Lab Work: Andre Marziali holds a prototype of the cartridge his firm's OnTarget device uses to process blood samples
Andre Marziali's biotech company started with a machine invented in a basement suite that could clean up DNA samples. Then his team developed a blood test for cancer
One day in September 2014, Andre Marziali gathered his team of 23 scientists in the lunch room of Boreal Genomics Inc. The director of engineering physics at UBC had co-founded the campus-based company, which was working on a technology for early cancer detection. Marziali had bad news: he needed to shrink the team, and about half of them would lose their jobs.
“It was pain and shock for a lot of people, but the first thing that happened is one of the people got up and gave me a hug,” he recalls. Somebody wrote “Boreal Class of 2014” on a whiteboard, and one by one everyone signed their name. The message is still there.
For three years, Boreal had tried a more aggressive approach to growth. In June 2011, Boreal’s board hired a new CEO, Nitin Sood, who had extensive experience in bringing new products to market. Sood was based in Silicon Valley, so Boreal opened an office and soon a lab there.
The company had recently commercialized a machine called Aurora that Marziali, David Broemeling and Joel Pel had invented in the two former UBC students’ basement suite. About the size of a counter-top bread-maker, the device uses rotating electric fields to separate a DNA sequence from contaminants like soil.
But as the new office opened, Marziali's team modified their technology, developing a second instrument called the OnTarget that can weed out any strand of DNA that comes from a tumour cell—effectively a blood test for cancer. By 2013, most of the company was focused on developing cancer tests.
Boreal made other changes, accumulating a CFO, chief commercial officer and chief medical officer at its Silicon Valley outpost. The 40 employees were evenly split between the two offices, but California was burning significantly more capital than Vancouver, due to higher salaries and rent. “We had a lot of good people down there,” Marziali notes. “It was just the wrong time to bring an evolving technology into what was still a very early liquid biopsy market.”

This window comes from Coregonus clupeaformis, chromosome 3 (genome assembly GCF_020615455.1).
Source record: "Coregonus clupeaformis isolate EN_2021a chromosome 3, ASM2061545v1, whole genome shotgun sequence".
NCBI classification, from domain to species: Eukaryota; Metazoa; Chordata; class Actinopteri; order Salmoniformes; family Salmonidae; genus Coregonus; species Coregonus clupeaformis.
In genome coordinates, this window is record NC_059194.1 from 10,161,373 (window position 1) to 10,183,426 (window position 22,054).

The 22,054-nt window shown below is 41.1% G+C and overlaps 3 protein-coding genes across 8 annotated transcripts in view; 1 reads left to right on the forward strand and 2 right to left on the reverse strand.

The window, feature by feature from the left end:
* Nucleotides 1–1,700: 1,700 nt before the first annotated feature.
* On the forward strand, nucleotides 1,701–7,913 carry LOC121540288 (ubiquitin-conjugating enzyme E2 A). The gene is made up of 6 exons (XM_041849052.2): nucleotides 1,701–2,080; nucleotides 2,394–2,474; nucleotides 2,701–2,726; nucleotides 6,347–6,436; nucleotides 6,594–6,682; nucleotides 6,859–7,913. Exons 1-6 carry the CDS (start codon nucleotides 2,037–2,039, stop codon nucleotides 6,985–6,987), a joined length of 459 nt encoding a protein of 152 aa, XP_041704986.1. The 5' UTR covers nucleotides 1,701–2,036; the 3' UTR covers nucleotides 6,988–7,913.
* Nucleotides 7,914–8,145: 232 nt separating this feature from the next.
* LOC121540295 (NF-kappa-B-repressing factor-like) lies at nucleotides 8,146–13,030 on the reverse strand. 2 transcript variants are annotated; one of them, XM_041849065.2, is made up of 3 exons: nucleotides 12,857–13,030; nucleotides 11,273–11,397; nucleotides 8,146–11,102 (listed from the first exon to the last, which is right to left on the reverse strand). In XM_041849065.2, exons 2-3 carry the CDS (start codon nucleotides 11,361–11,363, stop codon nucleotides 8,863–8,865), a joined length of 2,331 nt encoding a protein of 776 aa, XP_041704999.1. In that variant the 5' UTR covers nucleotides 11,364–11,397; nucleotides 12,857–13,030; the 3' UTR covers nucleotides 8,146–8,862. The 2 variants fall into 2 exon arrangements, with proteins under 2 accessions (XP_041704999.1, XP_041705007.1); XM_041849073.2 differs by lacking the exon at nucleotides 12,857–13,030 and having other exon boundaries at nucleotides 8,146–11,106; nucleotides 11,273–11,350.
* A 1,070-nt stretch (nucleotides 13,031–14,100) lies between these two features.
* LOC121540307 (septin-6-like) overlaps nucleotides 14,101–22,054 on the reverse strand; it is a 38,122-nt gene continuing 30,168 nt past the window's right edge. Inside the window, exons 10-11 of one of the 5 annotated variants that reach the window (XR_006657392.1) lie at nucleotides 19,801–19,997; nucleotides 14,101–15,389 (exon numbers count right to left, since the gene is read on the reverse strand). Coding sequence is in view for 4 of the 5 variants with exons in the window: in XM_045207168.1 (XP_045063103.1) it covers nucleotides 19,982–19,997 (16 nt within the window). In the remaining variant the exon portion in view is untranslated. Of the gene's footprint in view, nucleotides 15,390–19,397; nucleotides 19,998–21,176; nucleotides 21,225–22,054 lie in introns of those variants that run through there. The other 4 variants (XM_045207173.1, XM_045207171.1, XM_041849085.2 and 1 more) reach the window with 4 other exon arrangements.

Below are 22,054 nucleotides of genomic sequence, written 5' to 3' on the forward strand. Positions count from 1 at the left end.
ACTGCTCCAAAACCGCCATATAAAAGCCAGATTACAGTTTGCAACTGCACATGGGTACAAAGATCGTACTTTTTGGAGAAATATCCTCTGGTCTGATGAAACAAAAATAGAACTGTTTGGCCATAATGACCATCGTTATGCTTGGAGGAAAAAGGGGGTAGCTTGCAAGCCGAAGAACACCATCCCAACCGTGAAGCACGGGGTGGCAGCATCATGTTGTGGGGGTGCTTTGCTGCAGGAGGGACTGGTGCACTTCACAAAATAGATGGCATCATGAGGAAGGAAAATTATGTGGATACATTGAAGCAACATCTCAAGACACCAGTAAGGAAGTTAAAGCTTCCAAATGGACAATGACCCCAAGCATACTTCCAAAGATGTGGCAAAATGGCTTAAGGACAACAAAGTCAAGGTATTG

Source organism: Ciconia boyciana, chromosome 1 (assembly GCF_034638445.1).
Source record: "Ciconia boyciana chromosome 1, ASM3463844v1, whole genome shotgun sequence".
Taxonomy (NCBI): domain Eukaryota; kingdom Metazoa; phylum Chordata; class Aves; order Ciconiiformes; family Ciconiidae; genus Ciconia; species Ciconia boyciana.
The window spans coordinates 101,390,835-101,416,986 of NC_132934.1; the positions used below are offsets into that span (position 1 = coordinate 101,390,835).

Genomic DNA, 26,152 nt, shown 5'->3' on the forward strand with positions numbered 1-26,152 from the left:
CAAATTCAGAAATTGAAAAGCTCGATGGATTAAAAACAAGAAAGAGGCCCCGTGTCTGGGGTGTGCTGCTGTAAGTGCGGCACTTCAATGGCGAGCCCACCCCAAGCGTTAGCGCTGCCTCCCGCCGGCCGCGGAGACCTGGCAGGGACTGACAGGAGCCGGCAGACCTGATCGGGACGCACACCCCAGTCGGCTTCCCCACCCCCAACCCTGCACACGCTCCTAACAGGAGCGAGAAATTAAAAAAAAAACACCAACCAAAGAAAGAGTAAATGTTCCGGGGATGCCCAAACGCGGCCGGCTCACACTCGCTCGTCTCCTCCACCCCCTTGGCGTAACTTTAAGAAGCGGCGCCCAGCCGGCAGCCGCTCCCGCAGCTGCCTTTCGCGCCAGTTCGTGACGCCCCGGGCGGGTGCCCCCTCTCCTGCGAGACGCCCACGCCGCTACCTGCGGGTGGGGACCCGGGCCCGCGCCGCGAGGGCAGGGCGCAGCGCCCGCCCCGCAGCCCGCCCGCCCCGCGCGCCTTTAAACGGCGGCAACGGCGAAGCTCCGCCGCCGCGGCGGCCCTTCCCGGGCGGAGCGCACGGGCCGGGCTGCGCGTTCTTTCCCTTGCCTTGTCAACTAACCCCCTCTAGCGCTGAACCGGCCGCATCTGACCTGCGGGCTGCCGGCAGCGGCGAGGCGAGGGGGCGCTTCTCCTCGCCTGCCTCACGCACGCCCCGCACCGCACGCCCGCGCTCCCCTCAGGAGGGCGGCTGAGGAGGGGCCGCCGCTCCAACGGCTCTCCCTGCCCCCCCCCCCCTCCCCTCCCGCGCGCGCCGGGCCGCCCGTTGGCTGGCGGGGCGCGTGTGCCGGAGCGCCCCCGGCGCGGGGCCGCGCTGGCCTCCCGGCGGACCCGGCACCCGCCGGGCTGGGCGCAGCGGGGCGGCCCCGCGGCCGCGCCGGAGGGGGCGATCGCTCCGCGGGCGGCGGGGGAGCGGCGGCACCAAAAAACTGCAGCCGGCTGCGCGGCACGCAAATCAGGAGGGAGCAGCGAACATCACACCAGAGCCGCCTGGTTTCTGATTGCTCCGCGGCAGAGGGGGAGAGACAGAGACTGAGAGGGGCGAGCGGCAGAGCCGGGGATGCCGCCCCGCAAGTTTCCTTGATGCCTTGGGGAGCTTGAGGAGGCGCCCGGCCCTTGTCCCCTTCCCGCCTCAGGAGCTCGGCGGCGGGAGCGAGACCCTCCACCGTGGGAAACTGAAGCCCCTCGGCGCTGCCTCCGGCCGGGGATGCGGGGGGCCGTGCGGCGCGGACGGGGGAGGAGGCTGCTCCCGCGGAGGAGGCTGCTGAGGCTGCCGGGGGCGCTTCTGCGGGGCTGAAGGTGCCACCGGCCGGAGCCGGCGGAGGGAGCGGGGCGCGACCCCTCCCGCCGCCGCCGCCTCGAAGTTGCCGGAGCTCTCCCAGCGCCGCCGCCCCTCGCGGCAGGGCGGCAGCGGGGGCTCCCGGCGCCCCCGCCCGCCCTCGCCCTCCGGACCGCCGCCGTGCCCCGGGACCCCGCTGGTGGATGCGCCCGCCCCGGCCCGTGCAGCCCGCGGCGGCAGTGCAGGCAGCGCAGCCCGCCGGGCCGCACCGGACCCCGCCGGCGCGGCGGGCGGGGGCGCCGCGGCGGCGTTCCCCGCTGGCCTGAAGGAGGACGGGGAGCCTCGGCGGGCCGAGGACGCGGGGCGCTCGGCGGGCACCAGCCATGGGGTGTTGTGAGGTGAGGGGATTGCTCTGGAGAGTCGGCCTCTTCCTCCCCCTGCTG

The board decided to close the California office and directed cuts in Vancouver. Boreal recovered, signing supply and distribution deals with companies that use the OnTarget for clinical tests and studies, and several who lost their job in Vancouver were invited back. Marziali, who did a PhD and post-grad work in physics at Stanford University before coming back to his alma mater UBC in 1998, calls it a return to the company’s lean roots.
“I get that culture down there—you spend a lot of money, grow the company, make it super visible and hope that someone comes and invests large amounts of money,” he says, referring to San Francisco biotech giant Grail Inc., which is raising $1 billion in its second financing round as it also tries to develop an early cancer test. “The problem is that you’re betting on an incredible level of success. I’ve seen so many companies do that and just tank.”
Marziali considers Boreal a testament to the benefits of a less flashy but still nurturing environment for academic startups in Vancouver. The company started in 2007 in Marziali’s lab, where he led research in applying physics and engineering to solving problems in molecular biology, particularly DNA sequencing. Marziali acknowledges an “exemplary” level of support from UBC and his home department of physics and astronomy—an arrangement that lets him spend about a quarter of his time at Boreal while keeping his university post. In contrast, many U.S. universities have strict limitations on professors’ startup ventures.
In the early days, Marziali also received crucial government support—Genome BC and the National Research Council’s Industrial Research Assistance Program were two backers—that he says helped Boreal grow big enough to make a convincing pitch to investors. In 2010, Boreal raised US$6.9 million in its first institutional financing round, including a significant investment from Arch Venture Partners, Forbes magazine’s top-ranked health-care venture fund. A second round in 2013 raised US$18 million.
The OnTarget has unique potential because it can detect 96 common mutations seen in at least eight cancer types before symptoms develop. Marziali estimates that once the technology is scaled up to large test volumes, one test could cost as little as $150, compared to those currently in use for late-stage cancers, with price tags of $1,000 or more. He and radiation oncologist Dr. Alan Nichol, in collaboration with the BC Cancer Agency’s BC Generations Project and others, recently launched a pilot study using 1,000 samples. If that effort succeeds, a larger national survey will follow.
Boreal recorded its first profitable quarter ending in December 2016. “We fully expect within the next year a bigger company will come along and absorb us,” Marziali says. “Which would be great because then you can spend somebody else’s money, do bigger clinical studies, more commercialization, in terms of the overall goal to get this technology out there to be useful to people.”
Genome BC’s Technology Development Platform launched in 2002 to allow sharing of equipment, expertise and engineering resources. Andre Marziali, co-founder of Boreal Genomics, says it provided training for several of his scientists and let the company quickly show proof-of-concept of proprietary technology via its rapid prototyping facilities.